With the holidays upon us, party planning is in full swing. Like any other holiday season, a fair number of party hosts and partygoers will have to deal with holiday party injuries, throwing a wrench (hopefully not literally) into their night of merriment.
During this holiday season, social hosts and homeowners should be extra careful about liability for holiday party injuries.
Many states have enacted laws holding party hosts liable for injuries guests may cause while intoxicated. Liability can trigger when social hosts continue to provide and serve alcohol to visibly intoxicated individuals and the inebriated individuals cause injuries to themselves or others.
Social host laws vary from state to state. A number of states limit this variety of liability to hosts who provide alcohol to minors.
It's not uncommon for partygoers to take a spill or two at holiday parties. If you get injured at a friend's holiday shindig, the homeowner could be liable for your injury under the theory of premises liability.
Homeowners should take holiday party precautions and safeguard their homes from both indoor and outdoor hazards.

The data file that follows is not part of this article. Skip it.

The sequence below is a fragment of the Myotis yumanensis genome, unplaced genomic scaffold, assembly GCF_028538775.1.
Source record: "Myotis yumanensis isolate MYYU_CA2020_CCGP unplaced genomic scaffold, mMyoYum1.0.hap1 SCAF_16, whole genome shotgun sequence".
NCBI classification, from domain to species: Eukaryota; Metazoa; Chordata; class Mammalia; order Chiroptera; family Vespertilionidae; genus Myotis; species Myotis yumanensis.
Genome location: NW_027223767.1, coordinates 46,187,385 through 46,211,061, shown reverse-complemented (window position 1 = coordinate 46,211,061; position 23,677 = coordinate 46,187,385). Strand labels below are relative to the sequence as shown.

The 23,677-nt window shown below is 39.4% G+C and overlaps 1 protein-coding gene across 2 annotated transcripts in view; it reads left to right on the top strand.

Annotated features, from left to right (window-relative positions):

A great place to start is to focus on your decorations. Steer clear of open-flame candles and flammable holiday décor. Also, put your sharp figurines away.
Steps to Take
If you're a party host concerned about limiting your holiday party liability, you may want to throw your holiday soiree at a restaurant or some other off-site location.
Party hosts who can't seem to find holiday cheer sans alcohol should hold their holiday events at establishments with liquor licenses. That way the alcohol will be served by professional bartenders who know how to respond to guests who are consuming alcohol in excess.
If it's too little too late and you're a partygoer who was injured at a holiday party, you'll want to consult an experienced personal injury attorney to explore your legal options.
- Practicing Your Serve: A Look At "Social Host" Liability (FindLaw)
- Tips to Avoid Premises Liability and Decorate Safely During the Holidays (FindLaw's KnowledgeBase)
- Holiday Driving: Prevent A Holiday DUI (FindLaw's Injured)
- Top 5 Holiday Decoration Injuries to Avoid (FindLaw's Injured)